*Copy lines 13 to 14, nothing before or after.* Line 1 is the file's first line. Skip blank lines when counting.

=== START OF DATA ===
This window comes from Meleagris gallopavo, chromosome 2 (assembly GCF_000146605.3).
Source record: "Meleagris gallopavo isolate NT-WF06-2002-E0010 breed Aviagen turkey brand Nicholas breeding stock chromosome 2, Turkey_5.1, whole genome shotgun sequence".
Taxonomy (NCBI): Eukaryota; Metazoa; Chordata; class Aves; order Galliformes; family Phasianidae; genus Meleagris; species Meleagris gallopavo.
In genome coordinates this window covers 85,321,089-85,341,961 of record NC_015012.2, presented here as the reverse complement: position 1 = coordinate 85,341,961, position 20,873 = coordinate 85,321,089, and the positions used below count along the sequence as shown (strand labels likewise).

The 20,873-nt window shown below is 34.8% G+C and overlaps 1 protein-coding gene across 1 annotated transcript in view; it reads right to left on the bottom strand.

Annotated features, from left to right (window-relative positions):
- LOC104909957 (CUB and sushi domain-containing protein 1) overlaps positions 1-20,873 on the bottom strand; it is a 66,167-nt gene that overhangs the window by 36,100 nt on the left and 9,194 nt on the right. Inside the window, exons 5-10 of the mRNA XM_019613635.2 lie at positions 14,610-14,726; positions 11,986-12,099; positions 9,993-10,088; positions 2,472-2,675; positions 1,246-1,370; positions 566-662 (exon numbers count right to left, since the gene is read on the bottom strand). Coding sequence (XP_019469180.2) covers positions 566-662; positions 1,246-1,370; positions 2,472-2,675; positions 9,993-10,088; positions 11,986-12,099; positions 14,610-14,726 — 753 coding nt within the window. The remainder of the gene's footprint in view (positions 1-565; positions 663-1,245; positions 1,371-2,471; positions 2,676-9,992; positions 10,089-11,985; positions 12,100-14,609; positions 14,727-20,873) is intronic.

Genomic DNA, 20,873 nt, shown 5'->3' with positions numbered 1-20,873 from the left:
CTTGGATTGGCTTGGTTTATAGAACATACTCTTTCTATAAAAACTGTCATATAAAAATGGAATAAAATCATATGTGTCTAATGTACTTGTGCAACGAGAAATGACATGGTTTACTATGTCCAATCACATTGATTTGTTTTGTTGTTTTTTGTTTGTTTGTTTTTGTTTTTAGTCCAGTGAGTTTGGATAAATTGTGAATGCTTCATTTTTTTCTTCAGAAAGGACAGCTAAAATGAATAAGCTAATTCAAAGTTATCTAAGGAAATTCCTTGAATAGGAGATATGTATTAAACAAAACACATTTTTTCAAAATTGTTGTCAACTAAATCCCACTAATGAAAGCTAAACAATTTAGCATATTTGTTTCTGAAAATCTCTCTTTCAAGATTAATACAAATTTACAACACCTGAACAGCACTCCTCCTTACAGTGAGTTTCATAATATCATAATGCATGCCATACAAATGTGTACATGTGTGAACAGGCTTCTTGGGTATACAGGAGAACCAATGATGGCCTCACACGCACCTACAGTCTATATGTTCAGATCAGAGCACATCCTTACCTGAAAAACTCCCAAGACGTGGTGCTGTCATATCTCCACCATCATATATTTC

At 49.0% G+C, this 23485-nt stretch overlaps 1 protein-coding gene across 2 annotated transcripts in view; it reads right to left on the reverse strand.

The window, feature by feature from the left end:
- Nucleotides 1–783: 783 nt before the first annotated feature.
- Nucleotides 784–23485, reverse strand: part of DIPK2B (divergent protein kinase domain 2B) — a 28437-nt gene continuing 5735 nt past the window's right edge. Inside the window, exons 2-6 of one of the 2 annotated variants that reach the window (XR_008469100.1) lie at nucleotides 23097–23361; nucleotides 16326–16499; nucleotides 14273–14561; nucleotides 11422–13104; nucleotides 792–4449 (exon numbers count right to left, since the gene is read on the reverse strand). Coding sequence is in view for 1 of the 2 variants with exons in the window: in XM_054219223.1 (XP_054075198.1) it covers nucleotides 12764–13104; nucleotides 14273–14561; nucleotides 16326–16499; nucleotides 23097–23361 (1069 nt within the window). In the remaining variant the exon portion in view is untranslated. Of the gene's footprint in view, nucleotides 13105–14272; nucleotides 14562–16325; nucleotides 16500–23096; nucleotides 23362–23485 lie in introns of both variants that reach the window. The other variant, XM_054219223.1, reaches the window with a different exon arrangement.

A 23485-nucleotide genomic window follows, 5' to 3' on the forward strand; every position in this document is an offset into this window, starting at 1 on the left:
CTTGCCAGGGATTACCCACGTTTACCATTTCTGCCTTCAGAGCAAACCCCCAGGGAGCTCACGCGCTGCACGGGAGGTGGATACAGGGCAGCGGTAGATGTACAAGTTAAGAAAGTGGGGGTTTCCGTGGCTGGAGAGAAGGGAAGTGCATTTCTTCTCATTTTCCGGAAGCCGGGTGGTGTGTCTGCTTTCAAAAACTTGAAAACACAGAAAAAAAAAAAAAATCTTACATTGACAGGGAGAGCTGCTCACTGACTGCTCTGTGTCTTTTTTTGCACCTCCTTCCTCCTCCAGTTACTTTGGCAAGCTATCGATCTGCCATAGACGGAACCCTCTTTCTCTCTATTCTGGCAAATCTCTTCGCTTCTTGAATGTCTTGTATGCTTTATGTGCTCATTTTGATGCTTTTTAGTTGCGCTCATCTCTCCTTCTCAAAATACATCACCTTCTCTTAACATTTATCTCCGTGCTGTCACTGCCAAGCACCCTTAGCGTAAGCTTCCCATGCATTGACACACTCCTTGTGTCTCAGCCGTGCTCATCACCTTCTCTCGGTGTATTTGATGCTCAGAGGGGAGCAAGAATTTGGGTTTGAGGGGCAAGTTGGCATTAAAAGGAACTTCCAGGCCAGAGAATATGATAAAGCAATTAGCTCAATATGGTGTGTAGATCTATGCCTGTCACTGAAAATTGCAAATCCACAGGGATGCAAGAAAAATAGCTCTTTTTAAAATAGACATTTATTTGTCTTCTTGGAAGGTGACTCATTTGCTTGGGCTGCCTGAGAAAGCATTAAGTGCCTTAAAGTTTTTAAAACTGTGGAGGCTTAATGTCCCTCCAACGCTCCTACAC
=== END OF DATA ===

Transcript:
- Nucleotides 784–23485, reverse strand: part of DIPK2B (divergent protein kinase domain 2B) — a 28437-nt gene continuing 5735 nt past the window's right edge. Inside the window, exons 2-6 of one of the 2 annotated variants that reach the window (XR_008469100.1) lie at nucleotides 23097–23361; nucleotides 16326–16499; nucleotides 14273–14561; nucleotides 11422–13104; nucleotides 792–4449 (exon numbers count right to left, since the gene is read on the reverse strand). Coding sequence is in view for 1 of the 2 variants with exons in the window: in XM_054219223.1 (XP_054075198.1) it covers nucleotides 12764–13104; nucleotides 14273–14561; nucleotides 16326–16499; nucleotides 23097–23361 (1069 nt within the window). In the remaining variant the exon portion in view is untranslated. Of the gene's footprint in view, nucleotides 13105–14272; nucleotides 14562–16325; nucleotides 16500–23096; nucleotides 23362–23485 lie in introns of both variants that reach the window. The other variant, XM_054219223.1, reaches the window with a different exon arrangement.

A 23485-nucleotide genomic window follows, 5' to 3' on the forward strand; every position in this document is an offset into this window, starting at 1 on the left: